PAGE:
Solving the skills crisis


26 April 2022

Australia’s skills shortage was already real. Then COVID-19 made it much worse.

The National Skills Commission (NSC) has declared shortages in almost 20 per cent of 799 occupations. Teachers, engineers and roles in the healthcare sector, chefs, trades, shearers and hairdressers are among those jobs for which employers are finding it impossible to fill positions.

While this picture is grim enough, the future’s not looking rosy either. Demand for these and many other jobs is forecast to increase.

Demand is growing rapidly for the 153 occupations that Australia needs to fill most urgently. And, of the 646 jobs for which there is currently no shortage, 93 per cent are also expected to face rapid demand, says the NSC’s report, The State of Australia’s Skills 2021: now and into the future.

The report says the path forward for Australia’s economy is a workforce skilled in care, computing, cognitive ability and communication.

Funding cuts have failed TAFE

The skills crisis affects every industry, so it makes sense that Australia’s national publicly funded vocational and training infrastructure is supported.

But major funding cuts have damaged TAFE’s ability to respond. Since 2013, more than $3 billion has been cut from VET (Vocation l Education and Training) funding and the Coalition government has channelled some of the money to poor-quality private training colleges.

The Coalition government has failed TAFE, says AEU federal TAFE secretary Maxine Sharkey.

“Before the funding cuts, TAFE employed senior educators who were closely involved in future-proofing industries,” says Sharkey.

“Those educators would liaise with industry to help predict skill shortages up to 10 years ahead.

“We need a proactive VET (Vocational Education and Training system) and a proactive public education system to rebuild our economy and reskill people,” says Sharkey.

To understand the effect of the Coalition’s funding cuts, the AEU surveyed 1000 TAFE staff last year.

More than 80 per cent of respondents said budgets in their departments had decreased, while nearly half of those in teaching roles said class sizes had increased.

More than two-thirds of those surveyed also said their institution had cut courses in the previous three years. Respondents also reported inadequate investment in capital works and equipment.

The ALP has promised that, if elected, it will provide 465,000 free TAFE places, $50 million for new equipment and facilities and a guarantee of 70 per cent of total government funding for TAFE.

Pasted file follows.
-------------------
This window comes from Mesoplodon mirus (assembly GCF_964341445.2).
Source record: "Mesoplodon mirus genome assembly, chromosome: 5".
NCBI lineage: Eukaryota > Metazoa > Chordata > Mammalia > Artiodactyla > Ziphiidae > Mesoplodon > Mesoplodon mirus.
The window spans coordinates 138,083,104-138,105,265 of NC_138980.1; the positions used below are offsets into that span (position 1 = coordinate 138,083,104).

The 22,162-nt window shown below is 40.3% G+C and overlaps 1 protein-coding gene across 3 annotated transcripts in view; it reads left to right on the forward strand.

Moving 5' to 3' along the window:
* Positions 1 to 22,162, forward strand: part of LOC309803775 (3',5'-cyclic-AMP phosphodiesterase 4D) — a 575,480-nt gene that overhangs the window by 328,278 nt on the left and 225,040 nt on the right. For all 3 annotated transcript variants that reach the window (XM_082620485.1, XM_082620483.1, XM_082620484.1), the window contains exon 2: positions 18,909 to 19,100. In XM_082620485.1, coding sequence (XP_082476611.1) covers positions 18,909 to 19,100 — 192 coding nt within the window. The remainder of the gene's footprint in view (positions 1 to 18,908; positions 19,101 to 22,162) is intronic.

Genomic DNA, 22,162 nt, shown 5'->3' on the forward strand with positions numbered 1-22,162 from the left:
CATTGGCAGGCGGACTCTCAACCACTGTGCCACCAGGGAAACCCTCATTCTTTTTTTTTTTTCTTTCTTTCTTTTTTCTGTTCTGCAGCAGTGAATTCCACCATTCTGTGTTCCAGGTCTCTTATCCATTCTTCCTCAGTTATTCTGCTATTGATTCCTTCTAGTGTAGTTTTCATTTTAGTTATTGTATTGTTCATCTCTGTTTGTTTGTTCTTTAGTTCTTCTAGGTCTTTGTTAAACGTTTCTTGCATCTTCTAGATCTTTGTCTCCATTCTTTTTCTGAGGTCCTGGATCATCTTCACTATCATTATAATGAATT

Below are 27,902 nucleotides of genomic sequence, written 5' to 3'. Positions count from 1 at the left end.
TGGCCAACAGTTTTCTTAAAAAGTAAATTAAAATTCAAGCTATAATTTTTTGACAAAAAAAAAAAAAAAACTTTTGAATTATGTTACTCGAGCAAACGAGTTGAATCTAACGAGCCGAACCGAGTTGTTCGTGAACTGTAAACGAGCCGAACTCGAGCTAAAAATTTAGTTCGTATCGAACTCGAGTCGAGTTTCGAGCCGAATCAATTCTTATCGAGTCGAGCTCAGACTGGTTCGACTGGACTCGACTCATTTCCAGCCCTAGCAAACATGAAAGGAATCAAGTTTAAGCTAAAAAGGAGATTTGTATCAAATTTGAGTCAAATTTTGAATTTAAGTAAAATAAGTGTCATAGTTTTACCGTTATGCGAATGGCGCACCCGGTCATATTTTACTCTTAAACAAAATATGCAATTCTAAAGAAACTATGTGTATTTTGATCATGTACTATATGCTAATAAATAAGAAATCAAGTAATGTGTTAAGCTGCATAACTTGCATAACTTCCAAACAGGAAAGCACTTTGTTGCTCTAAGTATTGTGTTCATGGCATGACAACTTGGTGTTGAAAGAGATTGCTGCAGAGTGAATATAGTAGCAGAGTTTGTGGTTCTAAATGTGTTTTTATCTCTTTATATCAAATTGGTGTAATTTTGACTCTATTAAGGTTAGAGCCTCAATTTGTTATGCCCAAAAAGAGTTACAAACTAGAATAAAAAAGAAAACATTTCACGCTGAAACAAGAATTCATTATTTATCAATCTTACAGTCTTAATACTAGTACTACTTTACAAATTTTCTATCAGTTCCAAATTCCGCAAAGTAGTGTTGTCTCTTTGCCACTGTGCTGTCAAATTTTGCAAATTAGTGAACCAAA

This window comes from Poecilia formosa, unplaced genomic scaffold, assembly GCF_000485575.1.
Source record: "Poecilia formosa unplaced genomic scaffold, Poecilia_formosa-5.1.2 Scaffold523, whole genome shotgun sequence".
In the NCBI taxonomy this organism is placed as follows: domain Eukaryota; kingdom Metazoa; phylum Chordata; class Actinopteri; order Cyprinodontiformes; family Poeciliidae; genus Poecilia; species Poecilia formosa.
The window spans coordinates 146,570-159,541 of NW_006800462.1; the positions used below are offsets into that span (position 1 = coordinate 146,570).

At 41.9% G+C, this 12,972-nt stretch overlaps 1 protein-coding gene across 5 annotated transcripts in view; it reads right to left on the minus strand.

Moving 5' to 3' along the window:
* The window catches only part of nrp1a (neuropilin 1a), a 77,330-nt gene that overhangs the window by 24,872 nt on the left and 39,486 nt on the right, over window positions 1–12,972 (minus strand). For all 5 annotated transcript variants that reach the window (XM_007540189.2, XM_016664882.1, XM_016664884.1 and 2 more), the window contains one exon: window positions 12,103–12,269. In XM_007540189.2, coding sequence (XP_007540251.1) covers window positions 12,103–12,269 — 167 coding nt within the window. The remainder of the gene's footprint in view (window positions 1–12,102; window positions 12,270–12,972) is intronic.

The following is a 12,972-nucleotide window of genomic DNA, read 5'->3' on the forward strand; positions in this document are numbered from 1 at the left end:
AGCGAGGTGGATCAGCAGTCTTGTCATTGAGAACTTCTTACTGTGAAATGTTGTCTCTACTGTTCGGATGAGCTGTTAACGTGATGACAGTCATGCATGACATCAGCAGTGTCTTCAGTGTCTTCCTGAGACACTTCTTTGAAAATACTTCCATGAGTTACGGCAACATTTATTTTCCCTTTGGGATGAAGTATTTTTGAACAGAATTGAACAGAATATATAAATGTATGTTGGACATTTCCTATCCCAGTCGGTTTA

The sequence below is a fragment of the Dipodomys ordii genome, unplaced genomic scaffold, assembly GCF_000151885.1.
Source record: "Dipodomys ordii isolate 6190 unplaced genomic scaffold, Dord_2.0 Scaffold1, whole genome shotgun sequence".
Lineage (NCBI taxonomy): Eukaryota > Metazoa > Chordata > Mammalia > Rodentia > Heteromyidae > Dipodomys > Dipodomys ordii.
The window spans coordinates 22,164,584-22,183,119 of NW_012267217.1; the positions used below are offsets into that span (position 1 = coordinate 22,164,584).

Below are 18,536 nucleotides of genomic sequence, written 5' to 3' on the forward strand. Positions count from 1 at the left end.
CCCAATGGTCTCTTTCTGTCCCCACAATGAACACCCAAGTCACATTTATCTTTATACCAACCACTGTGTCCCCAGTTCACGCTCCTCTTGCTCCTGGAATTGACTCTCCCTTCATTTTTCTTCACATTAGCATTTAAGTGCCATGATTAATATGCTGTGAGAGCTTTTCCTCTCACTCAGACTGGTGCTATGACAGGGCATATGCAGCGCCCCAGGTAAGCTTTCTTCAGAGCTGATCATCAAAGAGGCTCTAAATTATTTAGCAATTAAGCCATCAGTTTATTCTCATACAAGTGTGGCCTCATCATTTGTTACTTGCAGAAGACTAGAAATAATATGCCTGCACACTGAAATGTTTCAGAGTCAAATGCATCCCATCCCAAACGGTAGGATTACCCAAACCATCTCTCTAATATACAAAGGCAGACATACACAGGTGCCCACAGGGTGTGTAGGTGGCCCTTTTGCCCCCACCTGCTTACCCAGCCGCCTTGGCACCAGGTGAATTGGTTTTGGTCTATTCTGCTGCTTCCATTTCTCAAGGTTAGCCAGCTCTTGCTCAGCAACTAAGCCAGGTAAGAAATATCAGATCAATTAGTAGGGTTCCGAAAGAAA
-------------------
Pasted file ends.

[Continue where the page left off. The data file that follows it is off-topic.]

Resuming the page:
AEU federal president Correna Haythorpe welcomed the announcement saying “the AEU has been calling for the restoration of funding and proper support for TAFE for a long time, culminating in our #RebuildWithTAFE launched earlier this year. These commitments will restore TAFE as the anchor institution of vocational education”.

A positive cycle

Apart from TAFE’s role in helping to rebuild the economy, it’s a “major economic industry in its own right”, according to analysis by the Centre for Future Work.

The Centre’s 2020 report, An Investment in Productivity and Inclusion: The Economic and Social Benefits of the TAFE System, calculated $92.5 billion in annual economic benefits from TAFE’s economic footprint, the higher earnings and productivity achieved by TAFE graduates and the fiscal savings from social benefits.

And there are the benefits that are more difficult to put a dollar figure on. For example, says Sharkey, TAFE helped to revive communities after the summer 2019-20 bushfires on the NSW South Coast.

“Unionists walked in and said let’s rebuild your community with TAFE by running some free basic courses such as in fencing and maintenance. It gave the community a morale boost and they had new skills they could use immediately.

“When we rebuild TAFE, we rebuild our communities and the economy. It’s an ongoing positive cycle,” Sharkey says.

By Margaret Paton

This article was originally published in the Australian Educator, Autumn 2022